Thanks to Graham Bateman for turning Lawhaha.com on to a real character: Justice Eugene F. Black, a judge whose inflammatory dissent-writing makes caustic U.S. Supreme Court Justice Antonin Scalia’s dissents read like love letters in comparison.
Black regularly lashed out at his colleagues on the Michigan Supreme Court, on which he served from 1956-72, holding their feet to the fire when he saw their actions as reckless, destructive, deceptive, partisan, or willful.
For being so outrageous in his outrage, and for having such a sharp, articulate poison pen, Justice Black lands in the Strange Judicial Opinions Hall of Fame.
Black was a judge who took to heart the words of Benjamin Cardozo’s famous ode to dissent-writing, which Black quoted in Guilmet v. Campbell, 188 N.W.2d 601, 611 (Mich. 1971):
Comparatively speaking at least, the dissenter is irresponsible. The spokesman of the court is cautious, timid, fearful of the vivid word, the heightened phrase … Not so, however, the dissenter. He has laid aside the role of the hierophant, which he will be only too glad to resume when the chances of war make him the spokesman of the majority. For the moment, he is the gladiator making a last stand among the lions. (From Selected Writings of Benjamin Nathan Cardozo 353 (Fallon Publications 1947))
Justice Black may have been a gladiator, but I suspect his colleagues had a few other names for him. He wasn’t satisfied to simply disagree in his dissents. He liked to rip his colleagues to shreds in the process. Guilmet provides a good example. The majority held in favor of the plaintiff in a breach of contract action against a surgeon. Black’s dissent began like this:
In these early weeks of 1971 an exuberant new majority of a once great appellate court prepares to launch an unwarned, unprecedented, wholly gratuitous and destructively witless war of “contract liability” upon a brother profession ….
He was just getting warmed up. A little later, he said:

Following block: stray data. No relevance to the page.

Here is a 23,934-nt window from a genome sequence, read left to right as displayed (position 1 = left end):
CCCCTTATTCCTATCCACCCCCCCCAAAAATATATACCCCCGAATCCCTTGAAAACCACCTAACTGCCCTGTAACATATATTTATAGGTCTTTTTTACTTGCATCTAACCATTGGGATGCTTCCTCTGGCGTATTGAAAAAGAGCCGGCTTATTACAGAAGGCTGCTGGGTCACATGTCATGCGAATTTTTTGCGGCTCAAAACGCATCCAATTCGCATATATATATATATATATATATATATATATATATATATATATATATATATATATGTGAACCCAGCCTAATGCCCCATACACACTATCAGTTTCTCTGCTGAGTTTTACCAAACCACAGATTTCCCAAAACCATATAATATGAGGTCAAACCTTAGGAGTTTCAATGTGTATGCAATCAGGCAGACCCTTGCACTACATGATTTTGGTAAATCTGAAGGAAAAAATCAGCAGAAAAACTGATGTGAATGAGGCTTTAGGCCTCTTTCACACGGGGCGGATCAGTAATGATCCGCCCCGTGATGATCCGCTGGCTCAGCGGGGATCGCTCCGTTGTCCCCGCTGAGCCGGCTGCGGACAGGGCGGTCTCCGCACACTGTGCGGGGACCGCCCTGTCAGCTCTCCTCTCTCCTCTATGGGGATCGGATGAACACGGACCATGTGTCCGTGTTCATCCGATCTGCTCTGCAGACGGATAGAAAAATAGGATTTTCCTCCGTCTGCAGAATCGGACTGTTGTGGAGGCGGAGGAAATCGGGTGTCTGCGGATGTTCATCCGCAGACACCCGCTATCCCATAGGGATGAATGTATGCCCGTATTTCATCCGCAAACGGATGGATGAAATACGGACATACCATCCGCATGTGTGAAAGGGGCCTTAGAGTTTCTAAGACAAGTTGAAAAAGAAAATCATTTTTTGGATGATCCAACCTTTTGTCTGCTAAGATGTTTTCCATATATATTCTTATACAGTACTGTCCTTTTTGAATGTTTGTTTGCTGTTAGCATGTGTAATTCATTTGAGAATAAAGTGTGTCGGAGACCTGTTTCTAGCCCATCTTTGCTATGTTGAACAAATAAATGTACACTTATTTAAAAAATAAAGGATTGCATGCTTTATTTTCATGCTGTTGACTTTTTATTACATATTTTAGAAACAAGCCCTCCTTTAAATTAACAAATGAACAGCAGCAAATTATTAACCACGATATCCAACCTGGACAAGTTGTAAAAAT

As against this there is no pretense of proffered authority or precedent. My Brothers five just say “This is the law.” That they do with an arrantly dixitized vengeance, for all of the skilled research clerks of Lansing, working with no surcease and without food or drink, never could come up with any kind of respectable or even plausible authority [for the court’s holding].
And then later:
Thus far there appears to the writer still another like bushment the Court should see but does not see, or perhaps is too absorbed to see, dead ahead.
Other examples of Justice Black’s unique style of brethrenly love include:
In re Apportionment of State Legislature, 197 N.W.2d 249, 262 (Mich. 1972) (Black, J., dissenting) (“[T]oo much of that heady stuff known as partisan politics has been steamed into the present proceeding and … this partisan-nominated Court should disqualify itself ….”)
Plumley v. Klein, 199 N.W.2d 169, 173 (Mich. 1972) (Black, J., dissenting) (“The Court has chosen the sleaziest of pleaded causes as opportune for the nullification of [a prior case.] … I cannot hold still before this latest judicial monster.”)
Jones v. Bloom, 200 N.W.2d 196, 207–08 (Mich. 1971) (“[O]ur majority must have labored, conferred, caucused and searched … to find some or any colorable way to overrule [jury’s verdict] … Our reports … are on the shelves of thousands of lawyers and judges. They bear now undeniable witness of both a profaning and deplorable fact; that this temporally seated and largely fledgling Court is bent purposefully upon progressive destruction of all or near all of the great canons and precedential precept which the nationally revered Cooley Court, and the succeeding Fellows Court, have bequeathed to Michigan.”)
Don’t know the merits of any of these cases, but in a day of cautious and tepid judges, you gotta love a judge who was willing to tell it like is (at least as he saw it).
— Citations included in text above. Thanks to Graham Bateman.